(Apologies if I misunderstand you.)

Vlerchan
August 3rd, 2016, 07:23 PM
Something like a 'trial run' region for immigrants wanting to gain full entry into a country?
Nope. What I put in the OP is the full extent of the plan.

Paraxiom
August 3rd, 2016, 08:04 PM
Nope. What I put in the OP is the full extent of the plan.

I'd appreciate what you mean by economic benefit and a geographically-mobile populace, then. I'm lost :/ (but I'm still for it anyway).

Vlerchan
August 3rd, 2016, 08:08 PM
I'd appreciate what you mean by economic benefit and a geographically-mobile populace, then. I'm lost :/ (but I'm still for it anyway).
Economic benefit refers to productivity enhancements, output and wage growth.

Geographically-mobile populace, is intended to refers to the natives being able to leave the city if they have an issue with brown people.

(That's the spirit. I always appreciate enthusiasm, so don't worry about questions at all.)

Paraxiom
August 3rd, 2016, 08:27 PM
Geographically-mobile populace, is intended to refers to the natives being able to leave the city if they have an issue with brown people.

Alright, I get that. The natives are not obliged to reside in that city.

What is it about these cities that make them international? You are referring to 'the government', so I presume one state is setting some region aside for at least one of these cities, but that sounds more like a meta-state region than something international, like a co-op between certain govts.


Economic benefit refers to productivity enhancements, output and wage growth.

(If I am being difficult or am still not fully following what you are saying, you can correct me.)



(That's the spirit. I always appreciate enthusiasm, so don't worry about questions at all.)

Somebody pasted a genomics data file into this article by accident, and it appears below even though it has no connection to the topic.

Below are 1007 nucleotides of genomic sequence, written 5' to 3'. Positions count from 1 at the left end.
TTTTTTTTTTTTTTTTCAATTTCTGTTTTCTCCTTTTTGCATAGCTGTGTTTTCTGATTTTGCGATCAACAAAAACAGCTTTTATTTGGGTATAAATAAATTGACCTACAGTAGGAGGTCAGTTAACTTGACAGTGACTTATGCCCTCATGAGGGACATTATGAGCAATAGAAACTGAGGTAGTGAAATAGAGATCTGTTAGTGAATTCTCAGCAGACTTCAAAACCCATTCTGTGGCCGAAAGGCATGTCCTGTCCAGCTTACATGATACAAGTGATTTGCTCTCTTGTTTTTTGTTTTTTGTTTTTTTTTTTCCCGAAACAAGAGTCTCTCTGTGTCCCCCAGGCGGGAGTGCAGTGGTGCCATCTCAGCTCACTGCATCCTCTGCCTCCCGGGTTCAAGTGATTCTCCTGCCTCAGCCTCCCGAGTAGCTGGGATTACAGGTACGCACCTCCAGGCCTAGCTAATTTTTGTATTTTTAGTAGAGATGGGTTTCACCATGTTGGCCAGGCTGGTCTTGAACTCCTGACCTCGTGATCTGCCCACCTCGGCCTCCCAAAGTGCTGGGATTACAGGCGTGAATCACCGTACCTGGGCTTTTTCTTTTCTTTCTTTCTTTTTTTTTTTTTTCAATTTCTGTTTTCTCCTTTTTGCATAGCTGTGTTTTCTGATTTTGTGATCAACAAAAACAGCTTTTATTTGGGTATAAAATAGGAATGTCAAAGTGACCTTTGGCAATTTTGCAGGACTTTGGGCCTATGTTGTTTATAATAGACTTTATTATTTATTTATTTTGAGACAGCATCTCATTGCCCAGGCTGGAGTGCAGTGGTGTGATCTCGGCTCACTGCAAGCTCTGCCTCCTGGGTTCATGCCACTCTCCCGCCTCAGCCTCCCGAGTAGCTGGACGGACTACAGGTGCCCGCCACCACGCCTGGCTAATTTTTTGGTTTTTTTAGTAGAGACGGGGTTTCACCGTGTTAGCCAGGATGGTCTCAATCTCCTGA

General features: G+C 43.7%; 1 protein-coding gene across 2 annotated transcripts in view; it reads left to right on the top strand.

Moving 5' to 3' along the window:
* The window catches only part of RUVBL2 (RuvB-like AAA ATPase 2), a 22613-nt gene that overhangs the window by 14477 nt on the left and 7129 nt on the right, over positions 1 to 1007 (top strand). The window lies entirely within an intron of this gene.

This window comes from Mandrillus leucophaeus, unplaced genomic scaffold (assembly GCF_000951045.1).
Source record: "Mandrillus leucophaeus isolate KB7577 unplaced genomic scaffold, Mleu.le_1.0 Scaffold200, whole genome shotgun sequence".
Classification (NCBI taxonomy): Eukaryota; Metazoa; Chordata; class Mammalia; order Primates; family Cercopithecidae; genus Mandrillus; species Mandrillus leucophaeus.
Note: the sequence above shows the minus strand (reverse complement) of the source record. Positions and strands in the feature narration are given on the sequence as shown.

The questions fuel us all.

Flapjack
August 3rd, 2016, 08:31 PM
Would you mind expanding on what you mean by 'when there are not enough jobs for the current population'. If you mean, the unemployment rate never hits zero, that is because of a phenomenon known as frictional unemployment, which essentially refers to people moving between jobs.

If there are no labour shortages then immigrants couldn't come, anyways. But, at 3% - 5% you usually begin to see sectoral labour shortages.

I am not anti immigrant at all buddy and oh so you want only immigrants with in demand skills to come? I don't think that would justify an entire city for them? I also am all for letting in immigrants that have no skills because we're all humans:)

Vlerchan
August 3rd, 2016, 08:31 PM
What is it about these cities that make them international? You are referring to 'the government', so I presume one state is setting some region aside for at least one of these cities, but that sounds more like a meta-state region that something international, like a co-op between certain govts.
Largelly, I wanted a snappy title.

Though, the internationally-diverse composition of these cities lends itself to that title (people tend to refer to London and NY as international cities for the same reason).

---

You are also correct on geographical-mobility.

I am not anti immigrant at all buddy and oh so you want only immigrants with in demand skills to come? I don't think that would justify an entire city for them?
It's not an entire city for them. The aim, using an example, would be to reduce immigration restrictions for just London.

I just want immigrants that have skills in demand to come, is correct. Having them just be unemployed here sounds like it might invite public angst and undermine the project.

I also am all for letting in immigrants that have no skills because we're all humans
Yeah, I'm not too keen on this one. Importing the unemployable sounds like courting disaster.

Paraxiom
August 3rd, 2016, 08:41 PM
Largelly, I wanted a snappy title.

Though, the internationally-diverse composition of these cities lends itself to that title (people tend to refer to London and NY as international cities for the same reason).

That's alright then, I get you.